On this date in 1832, Jamaican national hero Samuel Sharpe died upon the gallows for instigating the slave revolt that would (help to) end slavery.
That time of year was less than festive for Jamaica’s enormous slave population, for Saint Nick opened the short window for harvesting the island’s sugar cane.
Samuel Sharpe and collaborators had the wit to realize that being depended upon to bring in the cash crop that made life comfortable for their owners put the slaves’ hands upon a potent economic lever. In the last few days of 1831, they pressed it.
The “passive resistance” thing didn’t last long, however, and the “strike” transmuted into a rebellion — the cause swiftly taken up by thousands of slaves around the island who torched crops. Given the small (less than 20) white body count,* the “violence” appears to have been directed against the instruments, rather than the perpetrators, of their enslavement.
Not so the reprisals.
The rebellion was suppressed within days, and over 300 put to death for it (in addition to 200 slave casualties during the pacification itself). There’s an absorbing BBC Witness episode about this affair available as a podcast here.
Sharpe was the last of those executed.
But his revolt is widely thought to have given impetus to the British parliament’s deliberations over the ensuing months that ultimately led to the Slavery Abolition Act (1833).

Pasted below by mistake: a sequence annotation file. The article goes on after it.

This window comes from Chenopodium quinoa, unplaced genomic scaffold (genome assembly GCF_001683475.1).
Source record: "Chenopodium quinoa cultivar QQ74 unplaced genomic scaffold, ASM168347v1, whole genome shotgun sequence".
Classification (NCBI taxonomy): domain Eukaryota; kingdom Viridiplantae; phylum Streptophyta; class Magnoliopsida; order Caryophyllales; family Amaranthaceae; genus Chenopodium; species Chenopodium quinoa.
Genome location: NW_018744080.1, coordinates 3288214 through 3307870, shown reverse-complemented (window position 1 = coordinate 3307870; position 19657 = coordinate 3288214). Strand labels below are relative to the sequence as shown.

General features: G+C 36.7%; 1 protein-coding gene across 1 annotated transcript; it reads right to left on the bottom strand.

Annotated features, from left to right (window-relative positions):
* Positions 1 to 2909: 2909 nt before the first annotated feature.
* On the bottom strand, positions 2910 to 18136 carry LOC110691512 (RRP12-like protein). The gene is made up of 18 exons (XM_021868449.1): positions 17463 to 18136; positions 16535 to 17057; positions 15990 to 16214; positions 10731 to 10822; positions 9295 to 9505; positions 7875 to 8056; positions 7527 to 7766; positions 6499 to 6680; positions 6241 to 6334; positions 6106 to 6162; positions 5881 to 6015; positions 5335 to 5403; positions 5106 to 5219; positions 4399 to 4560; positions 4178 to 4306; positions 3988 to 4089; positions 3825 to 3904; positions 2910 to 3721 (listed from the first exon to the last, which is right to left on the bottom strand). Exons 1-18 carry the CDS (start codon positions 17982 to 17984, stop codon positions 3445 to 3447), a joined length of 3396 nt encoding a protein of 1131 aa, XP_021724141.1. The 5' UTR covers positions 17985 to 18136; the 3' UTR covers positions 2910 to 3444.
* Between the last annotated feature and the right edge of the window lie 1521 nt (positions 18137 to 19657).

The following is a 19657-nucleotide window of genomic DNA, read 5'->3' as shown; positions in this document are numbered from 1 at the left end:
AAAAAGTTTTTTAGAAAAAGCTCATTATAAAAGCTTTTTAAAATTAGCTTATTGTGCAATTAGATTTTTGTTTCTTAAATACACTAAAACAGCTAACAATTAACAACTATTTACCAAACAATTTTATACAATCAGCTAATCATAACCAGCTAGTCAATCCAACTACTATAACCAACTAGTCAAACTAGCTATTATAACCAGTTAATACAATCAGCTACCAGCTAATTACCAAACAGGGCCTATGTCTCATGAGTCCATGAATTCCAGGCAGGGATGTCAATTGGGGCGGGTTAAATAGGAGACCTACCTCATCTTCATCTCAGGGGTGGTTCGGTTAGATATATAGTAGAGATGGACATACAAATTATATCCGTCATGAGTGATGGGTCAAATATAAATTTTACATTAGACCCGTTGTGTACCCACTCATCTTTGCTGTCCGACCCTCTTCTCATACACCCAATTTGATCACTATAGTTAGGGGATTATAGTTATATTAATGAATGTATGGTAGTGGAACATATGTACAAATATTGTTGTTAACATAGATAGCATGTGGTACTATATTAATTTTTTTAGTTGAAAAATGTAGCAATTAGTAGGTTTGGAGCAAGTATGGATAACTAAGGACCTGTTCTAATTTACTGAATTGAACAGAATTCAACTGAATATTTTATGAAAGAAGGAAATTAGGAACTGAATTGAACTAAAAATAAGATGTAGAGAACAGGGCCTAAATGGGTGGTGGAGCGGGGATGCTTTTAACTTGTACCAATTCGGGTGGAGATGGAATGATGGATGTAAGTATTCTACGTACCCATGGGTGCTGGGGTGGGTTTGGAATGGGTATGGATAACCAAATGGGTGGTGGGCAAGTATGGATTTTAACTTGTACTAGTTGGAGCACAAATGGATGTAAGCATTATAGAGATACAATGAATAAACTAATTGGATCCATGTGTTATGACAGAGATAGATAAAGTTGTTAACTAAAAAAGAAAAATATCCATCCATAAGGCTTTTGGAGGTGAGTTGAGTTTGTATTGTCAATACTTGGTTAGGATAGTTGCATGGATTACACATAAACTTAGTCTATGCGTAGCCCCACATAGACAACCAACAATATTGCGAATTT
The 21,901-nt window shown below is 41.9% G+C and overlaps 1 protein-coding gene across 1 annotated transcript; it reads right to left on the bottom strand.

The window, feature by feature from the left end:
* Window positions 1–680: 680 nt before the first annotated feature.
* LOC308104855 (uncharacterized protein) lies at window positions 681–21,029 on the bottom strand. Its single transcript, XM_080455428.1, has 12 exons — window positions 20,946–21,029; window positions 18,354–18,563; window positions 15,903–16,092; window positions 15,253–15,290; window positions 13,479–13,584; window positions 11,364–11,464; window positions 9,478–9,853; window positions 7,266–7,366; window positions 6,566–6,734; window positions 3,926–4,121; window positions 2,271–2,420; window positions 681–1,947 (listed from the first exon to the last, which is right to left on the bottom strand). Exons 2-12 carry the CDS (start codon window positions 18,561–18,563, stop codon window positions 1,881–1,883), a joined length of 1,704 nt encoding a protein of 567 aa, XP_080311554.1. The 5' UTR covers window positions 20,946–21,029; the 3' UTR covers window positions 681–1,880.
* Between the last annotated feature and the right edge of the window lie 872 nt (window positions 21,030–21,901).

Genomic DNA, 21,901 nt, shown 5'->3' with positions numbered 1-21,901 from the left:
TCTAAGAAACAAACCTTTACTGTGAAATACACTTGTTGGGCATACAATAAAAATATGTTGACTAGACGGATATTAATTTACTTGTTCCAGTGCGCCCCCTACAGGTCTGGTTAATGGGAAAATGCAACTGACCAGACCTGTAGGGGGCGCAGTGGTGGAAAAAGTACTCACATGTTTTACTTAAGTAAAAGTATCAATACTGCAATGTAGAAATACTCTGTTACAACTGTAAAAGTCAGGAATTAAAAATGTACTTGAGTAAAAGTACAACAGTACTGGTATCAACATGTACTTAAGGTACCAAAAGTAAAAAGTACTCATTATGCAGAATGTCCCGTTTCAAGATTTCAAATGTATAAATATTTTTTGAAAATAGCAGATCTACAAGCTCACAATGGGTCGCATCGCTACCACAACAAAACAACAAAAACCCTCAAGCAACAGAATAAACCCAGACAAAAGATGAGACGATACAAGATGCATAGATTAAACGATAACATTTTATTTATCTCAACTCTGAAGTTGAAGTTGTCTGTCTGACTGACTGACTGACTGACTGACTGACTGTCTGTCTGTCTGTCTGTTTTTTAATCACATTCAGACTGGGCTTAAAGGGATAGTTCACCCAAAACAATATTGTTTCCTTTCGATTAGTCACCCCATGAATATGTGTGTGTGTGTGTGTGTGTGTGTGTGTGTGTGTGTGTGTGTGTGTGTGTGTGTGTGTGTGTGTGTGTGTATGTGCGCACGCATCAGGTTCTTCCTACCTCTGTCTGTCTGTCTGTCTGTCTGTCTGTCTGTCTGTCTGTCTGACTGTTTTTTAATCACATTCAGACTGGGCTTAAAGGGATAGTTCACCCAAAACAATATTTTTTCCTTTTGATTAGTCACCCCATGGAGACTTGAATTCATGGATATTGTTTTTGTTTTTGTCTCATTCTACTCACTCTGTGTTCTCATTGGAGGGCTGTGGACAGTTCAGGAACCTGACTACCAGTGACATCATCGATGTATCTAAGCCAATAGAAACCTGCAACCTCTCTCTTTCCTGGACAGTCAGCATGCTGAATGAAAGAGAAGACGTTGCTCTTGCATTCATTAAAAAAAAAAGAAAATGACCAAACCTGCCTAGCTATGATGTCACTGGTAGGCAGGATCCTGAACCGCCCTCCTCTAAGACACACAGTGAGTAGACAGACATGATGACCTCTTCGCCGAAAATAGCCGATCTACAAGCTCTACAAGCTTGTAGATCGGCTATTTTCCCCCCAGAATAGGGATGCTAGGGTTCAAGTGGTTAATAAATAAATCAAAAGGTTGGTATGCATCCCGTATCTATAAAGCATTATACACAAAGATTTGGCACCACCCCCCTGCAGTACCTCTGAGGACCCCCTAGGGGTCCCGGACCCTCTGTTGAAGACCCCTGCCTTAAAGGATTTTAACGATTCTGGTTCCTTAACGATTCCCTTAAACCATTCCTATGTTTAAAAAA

What [abolitionist MP William] Wilberforce was endeavoring to win from the British senate by his magic eloquence the slaves themselves were endeavoring to gain by outbreaks and violence. The combined action of one and the other wrought out the final result. While one showed that slavery was wrong, the other showed that it was dangerous as well as wrong. Mr. Wilberforce, peace man though he was, and a model of piety, availed himself of this element to strengthen his case before the British Parliament, and warned the British government of the danger of continuing slavery in the West Indies. There is no doubt that the fear of the consequences, acting with a sense of the moral evil of slavery, led to its abolition. The spirit of freedom was abroad in the Islands. Insurrection for freedom kept the planters in a constant state of alarm and trepidation. A standing army was necessary to keep the slaves in their chains. This state of facts could not be without weight in deciding the question of freedom in these countries … I am aware that the insurrectionary movements of the slaves were held by many to be prejudicial to their cause. This is said now of such movements at the South. The answer is that abolition followed close on the heels of insurrection in the West Indies, and Virginia was never nearer emancipation than when General Turner kindled the fires of insurrection at Southampton.
* Contrast with the much smaller, much bloodier rebellion of Nat Turner in the U.S., which preceded the Christmas Rebellion by a few months.